Tamawakasu-no-mikoto Shrine (Okinoshima Town) [map]
This shrine is the main general shrine of Oki, and was constructed in the Oki architectural style. Every year on 5 June an important festival called Gorei-furyū takes place in which eight sacred horses carrying the gods from eight different areas around the island gallop up to the shrine entrance. Next door to the shrine is the Oki-ke Family Residence, where the head priest of the Tamawakasu-mikoto Shrine has lived for many, many generations. Inside is a small museum of important historical artifacts that were passed on through the generations, including the eki-rei station bells that originated in 646 and are the only ones remaining in Japan. These treasures, the residence, and the shrine are Important Cultural Property of Japan.
Mizuwakasu Shrine (Okinoshima Town) [map]
Mizuwakasu Shrine is an important cultural center of the island. It is the Ichinomiya (highest ranking shrine) of the old Oki Province and is also one of the significant Myōjin-taisha. On 3 May on even years, there is a large festival featuring yabusame (horse-back archery), Shintō dances and a large float which is pulled around the shrine grounds by boys and their fathers or grandfathers. Traditional Oki Sumō is performed here when the shrine’s roof is replaced every 20 years. You can see the sumō ring (dohyō) on the shrine grounds. Nearby are the Kyōdo-kan and Sōsei-kan Museums, a bull sumo ring, a traditional residence and kōfun (ancient tumulus).
Takuhi Shrine (Nishinoshima Town) [map]
The main shrine building is constructed partly inside a cave. It is the oldest shrine in the Oki Islands and is listed as an Important Cultural Property of Japan. Takuhi is dedicated to the deity of maritime safety, so people have come here for many hundreds of years to pray for safety at sea. The hike through the forest to the shrine is very nice, and the views of the islands are amazing.
Yurahime Shrine (Nishinoshima Town) [map]
This shrine was listed as an Ichinomiya (highest ranking shrine) in 927. It is also known as “squid shrine” and is a popular place for locals and tourists to visit. It is a great place for a picnic or to relax and read a book. In front of the shrine is a bay where groups of squid appear from autumn – winter.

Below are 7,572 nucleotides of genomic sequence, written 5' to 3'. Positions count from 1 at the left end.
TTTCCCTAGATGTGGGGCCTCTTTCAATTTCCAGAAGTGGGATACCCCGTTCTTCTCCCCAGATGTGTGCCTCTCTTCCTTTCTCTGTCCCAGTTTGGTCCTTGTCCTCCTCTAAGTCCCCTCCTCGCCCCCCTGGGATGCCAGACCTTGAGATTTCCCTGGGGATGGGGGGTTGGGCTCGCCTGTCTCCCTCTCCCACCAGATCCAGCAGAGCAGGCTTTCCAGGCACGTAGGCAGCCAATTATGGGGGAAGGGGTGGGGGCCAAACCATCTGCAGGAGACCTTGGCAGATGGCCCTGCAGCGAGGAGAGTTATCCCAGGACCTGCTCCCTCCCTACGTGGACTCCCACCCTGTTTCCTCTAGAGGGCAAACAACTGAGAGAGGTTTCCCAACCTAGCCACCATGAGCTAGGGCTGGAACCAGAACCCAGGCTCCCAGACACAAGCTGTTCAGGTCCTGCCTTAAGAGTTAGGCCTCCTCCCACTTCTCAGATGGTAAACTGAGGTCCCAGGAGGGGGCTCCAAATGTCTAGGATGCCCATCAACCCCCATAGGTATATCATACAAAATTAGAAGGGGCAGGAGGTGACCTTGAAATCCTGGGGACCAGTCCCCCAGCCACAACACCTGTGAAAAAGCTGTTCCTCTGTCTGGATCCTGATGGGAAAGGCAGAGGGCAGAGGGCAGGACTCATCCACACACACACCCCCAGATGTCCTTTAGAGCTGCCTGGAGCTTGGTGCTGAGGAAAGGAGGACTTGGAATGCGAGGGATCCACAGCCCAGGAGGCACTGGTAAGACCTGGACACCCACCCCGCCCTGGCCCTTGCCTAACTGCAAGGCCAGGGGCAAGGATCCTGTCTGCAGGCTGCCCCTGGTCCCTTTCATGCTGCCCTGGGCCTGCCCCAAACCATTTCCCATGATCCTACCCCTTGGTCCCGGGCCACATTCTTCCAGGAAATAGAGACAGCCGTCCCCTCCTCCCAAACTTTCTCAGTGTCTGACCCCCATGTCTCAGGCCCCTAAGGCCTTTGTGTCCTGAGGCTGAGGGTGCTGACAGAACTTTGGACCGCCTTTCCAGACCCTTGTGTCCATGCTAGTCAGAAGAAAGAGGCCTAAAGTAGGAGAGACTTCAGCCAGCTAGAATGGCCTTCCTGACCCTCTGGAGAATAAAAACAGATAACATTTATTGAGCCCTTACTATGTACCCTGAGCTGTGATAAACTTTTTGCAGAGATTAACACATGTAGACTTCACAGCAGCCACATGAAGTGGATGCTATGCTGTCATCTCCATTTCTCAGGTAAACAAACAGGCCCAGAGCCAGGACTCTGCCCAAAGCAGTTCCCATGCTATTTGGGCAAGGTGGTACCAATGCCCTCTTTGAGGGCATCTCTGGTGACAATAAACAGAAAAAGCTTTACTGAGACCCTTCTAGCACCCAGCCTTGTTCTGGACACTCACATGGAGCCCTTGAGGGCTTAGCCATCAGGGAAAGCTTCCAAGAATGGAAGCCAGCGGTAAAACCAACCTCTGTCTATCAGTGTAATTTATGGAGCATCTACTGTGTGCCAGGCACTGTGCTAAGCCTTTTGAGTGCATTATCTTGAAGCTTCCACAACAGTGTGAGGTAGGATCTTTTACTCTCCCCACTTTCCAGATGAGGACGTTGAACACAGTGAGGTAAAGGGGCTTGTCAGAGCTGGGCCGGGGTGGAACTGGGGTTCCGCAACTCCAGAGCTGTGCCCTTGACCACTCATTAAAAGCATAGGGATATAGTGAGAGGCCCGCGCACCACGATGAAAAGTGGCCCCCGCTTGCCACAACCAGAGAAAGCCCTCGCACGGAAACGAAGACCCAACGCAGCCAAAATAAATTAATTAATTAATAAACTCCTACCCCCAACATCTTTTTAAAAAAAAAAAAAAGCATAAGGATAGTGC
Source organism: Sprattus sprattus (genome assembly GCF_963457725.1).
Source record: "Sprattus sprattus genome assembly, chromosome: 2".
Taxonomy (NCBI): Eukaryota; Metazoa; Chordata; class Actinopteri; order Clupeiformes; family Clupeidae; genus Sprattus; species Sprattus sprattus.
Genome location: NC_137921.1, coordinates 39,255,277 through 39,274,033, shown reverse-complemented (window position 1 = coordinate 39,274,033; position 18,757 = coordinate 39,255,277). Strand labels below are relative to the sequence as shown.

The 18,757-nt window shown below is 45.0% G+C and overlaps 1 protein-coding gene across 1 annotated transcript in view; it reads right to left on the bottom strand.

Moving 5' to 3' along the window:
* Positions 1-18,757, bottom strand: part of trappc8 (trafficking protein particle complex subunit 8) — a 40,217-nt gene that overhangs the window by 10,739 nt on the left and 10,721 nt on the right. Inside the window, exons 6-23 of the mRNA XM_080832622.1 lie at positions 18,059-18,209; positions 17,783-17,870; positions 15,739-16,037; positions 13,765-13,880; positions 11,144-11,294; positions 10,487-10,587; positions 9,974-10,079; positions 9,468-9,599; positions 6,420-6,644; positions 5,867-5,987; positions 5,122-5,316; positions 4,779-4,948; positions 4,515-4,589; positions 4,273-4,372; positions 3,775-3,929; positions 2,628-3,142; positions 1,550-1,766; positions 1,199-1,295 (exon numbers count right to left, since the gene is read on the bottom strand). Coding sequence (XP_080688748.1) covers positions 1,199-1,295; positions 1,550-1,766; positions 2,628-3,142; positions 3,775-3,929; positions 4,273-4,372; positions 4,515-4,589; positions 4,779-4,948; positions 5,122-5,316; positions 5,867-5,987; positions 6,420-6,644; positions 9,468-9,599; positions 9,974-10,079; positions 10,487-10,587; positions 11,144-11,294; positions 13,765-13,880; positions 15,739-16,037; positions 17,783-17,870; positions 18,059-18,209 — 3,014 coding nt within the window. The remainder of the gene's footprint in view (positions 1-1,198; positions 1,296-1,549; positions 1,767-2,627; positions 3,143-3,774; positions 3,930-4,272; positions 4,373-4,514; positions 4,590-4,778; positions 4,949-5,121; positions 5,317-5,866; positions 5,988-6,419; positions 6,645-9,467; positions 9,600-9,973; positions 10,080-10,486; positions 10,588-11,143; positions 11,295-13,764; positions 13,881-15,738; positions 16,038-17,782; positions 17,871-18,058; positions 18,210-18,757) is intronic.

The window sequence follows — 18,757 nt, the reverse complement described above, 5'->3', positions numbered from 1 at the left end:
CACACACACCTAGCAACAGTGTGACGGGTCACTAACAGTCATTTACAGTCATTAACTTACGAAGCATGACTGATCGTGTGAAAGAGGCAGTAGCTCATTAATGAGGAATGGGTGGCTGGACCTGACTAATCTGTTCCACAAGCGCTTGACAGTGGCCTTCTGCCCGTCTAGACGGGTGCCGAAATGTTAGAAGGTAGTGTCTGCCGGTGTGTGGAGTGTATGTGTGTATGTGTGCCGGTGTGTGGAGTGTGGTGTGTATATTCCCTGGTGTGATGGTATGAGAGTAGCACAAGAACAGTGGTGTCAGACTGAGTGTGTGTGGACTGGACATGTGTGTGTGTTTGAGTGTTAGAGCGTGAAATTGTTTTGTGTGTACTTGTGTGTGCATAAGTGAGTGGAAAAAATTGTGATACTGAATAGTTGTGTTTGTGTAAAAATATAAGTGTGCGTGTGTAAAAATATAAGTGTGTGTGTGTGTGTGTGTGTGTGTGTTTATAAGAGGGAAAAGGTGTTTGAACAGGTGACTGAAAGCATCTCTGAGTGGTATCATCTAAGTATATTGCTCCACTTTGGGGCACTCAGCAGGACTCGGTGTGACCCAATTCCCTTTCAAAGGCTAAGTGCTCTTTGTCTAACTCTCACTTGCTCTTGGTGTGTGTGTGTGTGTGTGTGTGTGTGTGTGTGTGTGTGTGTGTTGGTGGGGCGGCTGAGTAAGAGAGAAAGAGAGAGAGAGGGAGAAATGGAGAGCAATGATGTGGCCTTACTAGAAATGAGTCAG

Kuniga Shrine (Nishinoshima Town) [map]
This shrine is nestled in the rocky shore along Kuniga Beach. It is a great place to relax, or maybe have a swim in the summer months. Come here and say a short prayer to ensure you have a safe and happy journey around the Oki Islands!
Amasashihiko-no-mikoto Shrine (Ikku Shrine) (Chibu Village) [map]
It’s the most well-known and largest shrine in Chiburijima Island. On the shrine grounds, there is a rock seat of Emperor Godaigo, who was exiled to the Oki Islands in 1332. He is said to have rested here after first arriving on the island.
Every two years in July (even years) a festival takes place on the shrine grounds, during which kagura Shinto dances and even a kabuki play are performed.
Oki Shrine (Ama Town) [map]
This shrine was built to worship Emperor Gotoba, who was exiled to the Oki Islands in 1221. It is a popular sightseeing location for history lovers and those praying for good fortune and grades.
Uzuka-mikoto Shrine (Ama Town) [map]
This shrine was once listed as one of the most important shrines in Japan. Visit and enjoy peace and quiet with the shrine goddess and the picturesque rice fields nearby.